M1676 spent 30 minutes on the improvised exam table before being placed in a large animal crate to recover from the darting drug. He appeared to be healthy, maybe a little thin, but normal. According to Dicks, “These are wild animals working for their food.” Almost full grown, he had a heavy, grizzled, multicolored coat, long legs, and big paws, built to run for miles in all types of terrain and weather.
For wolf pups, 2016 was a good year. Fifty, including M1676, survived until the end of the year, bringing the total wild Mexican wolf population up to 113 in the United States. M1676 was part of the first litter of pups born to the Bear Wallow Pack – comprised of a four-year-old female (F1335) and her three-year-old mate (M1338) who had dispersed from a pack in New Mexico. The pair had established a territory in Arizona near the home range of F1335’s birth pack. Although the families of the two wolves were separated by a state line, they were closely related.
The genetic diversity of the wolves in the wild has dwindled even as their numbers have slowly increased. The public largely supports the reintroduction effort, but unyielding resistance from some ranchers and hunters has prevented what might lessen this genetic danger: the release of more adult wolves from captivity.
By the end of 2017, the Bear Wallow Pack included the two adults, M1676, and three pups born in the spring. They roam the east-central portion of the Apache-Sitgreaves National Forests in Arizona where their primary food source is elk. They have never had a reported interaction with the cows that sometimes graze in their territory.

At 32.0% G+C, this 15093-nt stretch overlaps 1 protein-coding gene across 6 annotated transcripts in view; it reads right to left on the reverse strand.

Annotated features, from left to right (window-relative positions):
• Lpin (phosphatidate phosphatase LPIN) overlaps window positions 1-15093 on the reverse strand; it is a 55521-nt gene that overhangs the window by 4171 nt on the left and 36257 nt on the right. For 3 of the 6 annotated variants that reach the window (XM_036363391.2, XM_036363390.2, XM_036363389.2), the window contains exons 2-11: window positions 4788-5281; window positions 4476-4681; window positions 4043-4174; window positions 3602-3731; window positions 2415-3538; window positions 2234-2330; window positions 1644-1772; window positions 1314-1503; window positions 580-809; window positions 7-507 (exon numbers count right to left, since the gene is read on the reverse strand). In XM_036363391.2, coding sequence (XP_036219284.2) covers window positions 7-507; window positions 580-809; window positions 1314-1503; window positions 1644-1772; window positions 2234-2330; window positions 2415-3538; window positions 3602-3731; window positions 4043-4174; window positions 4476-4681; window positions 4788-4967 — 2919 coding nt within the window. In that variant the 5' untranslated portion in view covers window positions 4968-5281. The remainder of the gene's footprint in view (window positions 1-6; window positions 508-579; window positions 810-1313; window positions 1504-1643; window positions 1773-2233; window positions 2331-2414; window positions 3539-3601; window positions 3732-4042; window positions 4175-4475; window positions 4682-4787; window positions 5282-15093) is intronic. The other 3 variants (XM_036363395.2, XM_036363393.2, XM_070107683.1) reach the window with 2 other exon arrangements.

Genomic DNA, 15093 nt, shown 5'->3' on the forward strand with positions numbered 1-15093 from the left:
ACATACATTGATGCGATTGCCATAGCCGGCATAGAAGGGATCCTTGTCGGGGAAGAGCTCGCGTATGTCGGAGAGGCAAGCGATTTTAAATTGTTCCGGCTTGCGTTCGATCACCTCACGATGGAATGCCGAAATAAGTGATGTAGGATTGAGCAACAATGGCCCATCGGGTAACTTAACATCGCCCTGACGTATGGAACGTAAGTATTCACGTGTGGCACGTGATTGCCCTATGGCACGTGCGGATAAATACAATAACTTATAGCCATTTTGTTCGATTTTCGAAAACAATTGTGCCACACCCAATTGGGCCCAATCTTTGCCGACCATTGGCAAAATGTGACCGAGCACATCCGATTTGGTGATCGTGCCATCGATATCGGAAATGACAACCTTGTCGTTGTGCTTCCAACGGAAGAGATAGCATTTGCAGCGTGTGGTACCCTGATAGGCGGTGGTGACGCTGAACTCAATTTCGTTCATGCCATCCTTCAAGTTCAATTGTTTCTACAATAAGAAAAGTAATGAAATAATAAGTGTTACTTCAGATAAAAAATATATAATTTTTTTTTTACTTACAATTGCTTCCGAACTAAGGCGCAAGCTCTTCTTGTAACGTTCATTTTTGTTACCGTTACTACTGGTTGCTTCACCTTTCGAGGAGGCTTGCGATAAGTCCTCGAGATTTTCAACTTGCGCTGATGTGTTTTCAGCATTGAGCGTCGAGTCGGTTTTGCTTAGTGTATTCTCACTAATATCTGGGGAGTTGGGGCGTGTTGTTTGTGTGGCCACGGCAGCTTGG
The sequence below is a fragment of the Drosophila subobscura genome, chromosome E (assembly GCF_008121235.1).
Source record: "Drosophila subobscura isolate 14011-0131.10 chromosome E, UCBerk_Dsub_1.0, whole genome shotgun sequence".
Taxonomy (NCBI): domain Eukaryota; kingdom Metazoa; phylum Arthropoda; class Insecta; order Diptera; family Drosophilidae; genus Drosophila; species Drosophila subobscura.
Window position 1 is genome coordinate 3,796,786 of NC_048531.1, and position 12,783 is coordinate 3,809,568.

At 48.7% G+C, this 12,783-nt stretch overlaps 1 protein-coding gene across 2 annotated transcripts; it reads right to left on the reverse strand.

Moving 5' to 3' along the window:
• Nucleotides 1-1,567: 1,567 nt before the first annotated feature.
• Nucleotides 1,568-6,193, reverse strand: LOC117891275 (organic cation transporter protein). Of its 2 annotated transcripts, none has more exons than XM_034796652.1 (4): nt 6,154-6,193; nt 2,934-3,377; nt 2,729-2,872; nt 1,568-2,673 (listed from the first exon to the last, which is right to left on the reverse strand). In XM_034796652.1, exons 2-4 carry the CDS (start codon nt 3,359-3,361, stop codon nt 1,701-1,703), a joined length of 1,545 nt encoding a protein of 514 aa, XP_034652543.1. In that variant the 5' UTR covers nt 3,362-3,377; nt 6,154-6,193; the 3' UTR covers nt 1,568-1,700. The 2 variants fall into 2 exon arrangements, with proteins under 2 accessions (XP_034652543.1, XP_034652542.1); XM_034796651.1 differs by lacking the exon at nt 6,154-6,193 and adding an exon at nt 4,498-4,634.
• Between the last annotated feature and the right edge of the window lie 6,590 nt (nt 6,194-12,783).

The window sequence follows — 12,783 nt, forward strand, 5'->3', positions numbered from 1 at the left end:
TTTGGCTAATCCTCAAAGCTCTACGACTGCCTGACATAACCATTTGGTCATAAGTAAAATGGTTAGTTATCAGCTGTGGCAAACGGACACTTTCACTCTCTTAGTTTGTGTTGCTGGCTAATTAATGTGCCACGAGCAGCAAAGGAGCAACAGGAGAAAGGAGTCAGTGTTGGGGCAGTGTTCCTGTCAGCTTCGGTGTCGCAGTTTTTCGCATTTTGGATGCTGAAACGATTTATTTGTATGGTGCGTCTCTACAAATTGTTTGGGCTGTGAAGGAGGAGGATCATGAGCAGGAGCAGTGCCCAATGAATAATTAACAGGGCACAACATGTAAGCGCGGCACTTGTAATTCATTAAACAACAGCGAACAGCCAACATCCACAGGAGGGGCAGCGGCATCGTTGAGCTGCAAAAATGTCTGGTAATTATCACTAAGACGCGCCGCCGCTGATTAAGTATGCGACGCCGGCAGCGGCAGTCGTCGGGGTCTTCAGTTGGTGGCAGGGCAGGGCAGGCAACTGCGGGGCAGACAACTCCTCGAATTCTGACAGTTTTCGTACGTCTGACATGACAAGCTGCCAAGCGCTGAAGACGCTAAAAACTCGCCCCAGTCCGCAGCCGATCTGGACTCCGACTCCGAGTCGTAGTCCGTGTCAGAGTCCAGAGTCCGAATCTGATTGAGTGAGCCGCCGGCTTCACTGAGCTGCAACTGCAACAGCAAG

The radio in the Forest Service trailer crackled midafternoon on the day of M1676’s capture, announcing that he was “up on all fours and alert.”
The crew trucked him back out to a spot near where he had been darted, for release. His first steps, captured on video, were halting, but within seconds he disappeared from the camera’s view on his way to find his pack. Ossorio watched the video of M1676’s release and thought he might be the same wolf she saw earlier in the month, but there was no way to know for sure.
M1676 turned two this spring and may disperse later this year. It will be nearly impossible for him to find a mate that is not a close relative. According to the FWS 2018 release proposal, “On average, individuals within the population are as related to one another as full siblings.” Even with that dire assessment there are no plans to release any adult wolves into the wild, only newborn pups from captivity that will be placed into existing packs.
The FWS published its survey results in late February – 114 Mexican wolves are living in the wild, an increase of only one wolf from last year. The number of pups, 26, was half that of the prior year.
“Frustrating! [The] 2017 end-of-year numbers are out and they aren’t pretty!” was Ossorio’s response.
Though the overall increase was disappointing, Maggie Dwire, assistant Mexican wolf recovery coordinator with the FWS, says: “We have a higher percentage of sexually mature adults going into breeding season. What we hope to see is another bumper pup year.”
As of March, M1676’s family was still traveling together. Within weeks they may have a new litter of pups. The Bear Wallow Pack is a testament to how far Mexican wolf recovery has come in the last 20 years, but is also a symbol of the challenges that must be overcome to eliminate the threat of extinction.
Paula Nixon is a freelance writer who has lived in New Mexico for the last 20 years. Learn more about her work at paulanixon.com.